Building multiple Rust programs

One thing that I commonly do in Go is to structure a project such that it encapsulates several command line programs (servers, clients, utilites, whatever) that are front-ends for a set of libraries in the repository. For example, my goutils repository is structured roughly as follows:

~/src/github.com/kisom/goutils
[2017-09-01T10:44:42 PDT] (0) <straka:kyle> $ tree -d
.
├── assert
│   └── assert.go
├── cmd
│   ├── atping
│   │   ├── main.go
│   │   └── README
│   ├── certchain
│   │   ├── certchain.go
│   │   └── README
│   ├── certdump
│   │   ├── certdump.go
│   │   ├── README
│   │   └── util.go
│   │...
├── dataspec
│   ├── dataspec.go
├── die
│   ├── die.go
│   └── README.md
├── doc.go
├── fileutil
│   └── fileutil.go
├── lib
│   ├── defs.go
│   ├── ftime_bsd.go
│   ├── ftime_unix.go
│   └── lib.go
|...

33 directories, 73 files

The cmd directory houses a number of small purpose-built programs that do a specific thing, typically encapsulating specific functionality from one of the libraries or having a common library to share between the programs. With the default Go workflow, if I run go build over this repo (e.g. via go build ./...), all the source files inside the directory are build, and for command line programs, the parent directory's base name is taken as the name for the resulting executable.

I was trying to figure out how to do this in Rust; here's what I've figured out.

  1. You can have a src/bin directory; everything is build as the name of its .rs file. For example, I would have src/bin/{atping,certchain,certdump} from the above listing.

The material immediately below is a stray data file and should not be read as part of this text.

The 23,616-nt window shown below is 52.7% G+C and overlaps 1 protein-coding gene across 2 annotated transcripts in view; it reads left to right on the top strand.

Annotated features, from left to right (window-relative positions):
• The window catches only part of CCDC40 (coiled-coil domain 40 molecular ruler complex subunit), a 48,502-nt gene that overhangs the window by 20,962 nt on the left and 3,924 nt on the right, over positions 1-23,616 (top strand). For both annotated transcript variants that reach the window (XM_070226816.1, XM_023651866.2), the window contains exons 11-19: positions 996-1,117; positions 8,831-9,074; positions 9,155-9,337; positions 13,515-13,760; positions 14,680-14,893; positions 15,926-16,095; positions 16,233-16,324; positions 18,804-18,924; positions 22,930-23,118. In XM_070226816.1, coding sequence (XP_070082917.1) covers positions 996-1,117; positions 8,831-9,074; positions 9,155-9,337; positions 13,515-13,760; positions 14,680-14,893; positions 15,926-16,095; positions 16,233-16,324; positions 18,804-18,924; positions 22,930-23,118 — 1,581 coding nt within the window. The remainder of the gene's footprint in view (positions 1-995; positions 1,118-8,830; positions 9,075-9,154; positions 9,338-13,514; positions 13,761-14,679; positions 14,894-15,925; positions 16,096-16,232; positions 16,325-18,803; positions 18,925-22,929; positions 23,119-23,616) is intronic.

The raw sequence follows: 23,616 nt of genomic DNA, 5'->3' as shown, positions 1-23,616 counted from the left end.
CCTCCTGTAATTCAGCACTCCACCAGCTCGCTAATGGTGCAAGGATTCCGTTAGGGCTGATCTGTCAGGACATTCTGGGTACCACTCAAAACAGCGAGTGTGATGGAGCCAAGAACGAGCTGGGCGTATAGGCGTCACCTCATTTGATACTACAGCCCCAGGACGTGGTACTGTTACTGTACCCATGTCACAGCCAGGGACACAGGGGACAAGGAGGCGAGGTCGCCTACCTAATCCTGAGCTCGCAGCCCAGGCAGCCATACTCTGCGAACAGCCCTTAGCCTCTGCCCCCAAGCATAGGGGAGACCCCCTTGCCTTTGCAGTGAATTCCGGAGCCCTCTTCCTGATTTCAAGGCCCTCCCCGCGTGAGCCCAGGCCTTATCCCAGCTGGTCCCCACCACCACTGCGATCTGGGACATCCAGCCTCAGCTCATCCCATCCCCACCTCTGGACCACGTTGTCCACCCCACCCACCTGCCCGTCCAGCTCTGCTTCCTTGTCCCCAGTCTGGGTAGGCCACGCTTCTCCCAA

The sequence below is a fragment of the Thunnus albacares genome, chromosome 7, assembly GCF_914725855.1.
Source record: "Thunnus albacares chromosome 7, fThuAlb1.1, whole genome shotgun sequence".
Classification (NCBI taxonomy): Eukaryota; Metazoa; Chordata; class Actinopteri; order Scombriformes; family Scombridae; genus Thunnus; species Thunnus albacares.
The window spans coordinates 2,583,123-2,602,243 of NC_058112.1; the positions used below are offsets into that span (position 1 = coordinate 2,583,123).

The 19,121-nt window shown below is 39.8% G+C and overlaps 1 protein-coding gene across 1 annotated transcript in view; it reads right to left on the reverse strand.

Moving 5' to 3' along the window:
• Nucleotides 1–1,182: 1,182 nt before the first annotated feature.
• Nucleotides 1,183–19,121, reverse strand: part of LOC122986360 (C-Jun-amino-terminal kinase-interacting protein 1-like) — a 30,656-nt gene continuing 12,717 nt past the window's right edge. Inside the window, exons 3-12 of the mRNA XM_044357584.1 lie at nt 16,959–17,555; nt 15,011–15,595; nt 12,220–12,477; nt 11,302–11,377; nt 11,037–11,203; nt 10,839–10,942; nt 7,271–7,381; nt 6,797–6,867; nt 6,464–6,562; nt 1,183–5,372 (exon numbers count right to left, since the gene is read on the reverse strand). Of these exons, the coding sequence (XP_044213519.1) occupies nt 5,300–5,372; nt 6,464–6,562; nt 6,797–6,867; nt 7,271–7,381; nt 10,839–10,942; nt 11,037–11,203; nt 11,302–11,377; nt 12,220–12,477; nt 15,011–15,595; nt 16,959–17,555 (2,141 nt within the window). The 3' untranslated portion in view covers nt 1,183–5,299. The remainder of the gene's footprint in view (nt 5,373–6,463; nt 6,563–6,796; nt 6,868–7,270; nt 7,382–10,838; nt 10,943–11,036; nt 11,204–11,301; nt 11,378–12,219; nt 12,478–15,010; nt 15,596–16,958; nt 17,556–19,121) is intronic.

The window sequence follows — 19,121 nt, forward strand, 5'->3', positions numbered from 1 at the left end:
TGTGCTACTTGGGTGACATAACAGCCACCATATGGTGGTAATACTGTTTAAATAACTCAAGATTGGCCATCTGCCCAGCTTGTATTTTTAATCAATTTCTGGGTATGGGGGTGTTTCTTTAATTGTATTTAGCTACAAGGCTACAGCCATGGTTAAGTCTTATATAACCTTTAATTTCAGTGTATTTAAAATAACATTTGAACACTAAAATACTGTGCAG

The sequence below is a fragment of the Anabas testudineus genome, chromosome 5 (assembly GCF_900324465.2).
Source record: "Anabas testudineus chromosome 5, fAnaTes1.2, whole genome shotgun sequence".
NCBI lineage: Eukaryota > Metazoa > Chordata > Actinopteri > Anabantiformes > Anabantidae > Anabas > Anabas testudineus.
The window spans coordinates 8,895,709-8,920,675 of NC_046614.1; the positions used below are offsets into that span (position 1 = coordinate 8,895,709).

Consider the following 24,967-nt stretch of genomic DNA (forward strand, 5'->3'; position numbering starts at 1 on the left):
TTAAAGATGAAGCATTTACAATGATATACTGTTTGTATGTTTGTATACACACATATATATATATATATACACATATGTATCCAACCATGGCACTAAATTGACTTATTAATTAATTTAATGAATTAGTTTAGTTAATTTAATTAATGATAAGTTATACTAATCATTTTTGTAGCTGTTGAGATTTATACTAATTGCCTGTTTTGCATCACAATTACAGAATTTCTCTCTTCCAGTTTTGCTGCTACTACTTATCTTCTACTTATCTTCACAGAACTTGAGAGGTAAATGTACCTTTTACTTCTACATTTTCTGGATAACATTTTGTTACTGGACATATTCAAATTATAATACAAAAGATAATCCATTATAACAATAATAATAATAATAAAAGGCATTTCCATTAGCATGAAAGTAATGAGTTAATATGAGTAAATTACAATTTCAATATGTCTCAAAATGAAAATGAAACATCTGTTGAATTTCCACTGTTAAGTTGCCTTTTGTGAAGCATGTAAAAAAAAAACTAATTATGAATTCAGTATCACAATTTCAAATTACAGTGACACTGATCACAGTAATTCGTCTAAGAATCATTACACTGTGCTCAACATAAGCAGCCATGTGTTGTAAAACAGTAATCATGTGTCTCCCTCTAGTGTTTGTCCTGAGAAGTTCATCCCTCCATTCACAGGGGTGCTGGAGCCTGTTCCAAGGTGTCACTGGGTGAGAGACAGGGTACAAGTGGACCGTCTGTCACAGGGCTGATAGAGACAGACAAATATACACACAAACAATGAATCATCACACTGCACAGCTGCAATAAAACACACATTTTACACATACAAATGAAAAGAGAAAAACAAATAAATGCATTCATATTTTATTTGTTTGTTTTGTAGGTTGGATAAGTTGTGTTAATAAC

2. You can specify libraries in the Cargo.toml manifest.

Here's an example of a tree now:

~/code/rust/rust-tools
[2017-09-01T11:38:27 PDT] (0) <straka:kyle> $ tree
.
├── Cargo.lock
├── Cargo.toml
└── src
    ├── bin
    │   ├── cbacklight.rs
    │   └── netcheck.rs
    ├── lib.rs
    └── version
        └── mod.rs

3 directories, 6 files

I'm not sure this is the right choice. I think you can specify a number of libraries, and maybe that's better. To use the libraries, I added the following to the top of src/bin/*.rs:

// this is the name of the project from the Cargo manifest.
extern create rust_tools;

use rust_tools::*;

I had to change the name of the project from "rust-tools" to "rust_tools" because Cargo can't import the former.

I think this effectively does what I wanted it to do.


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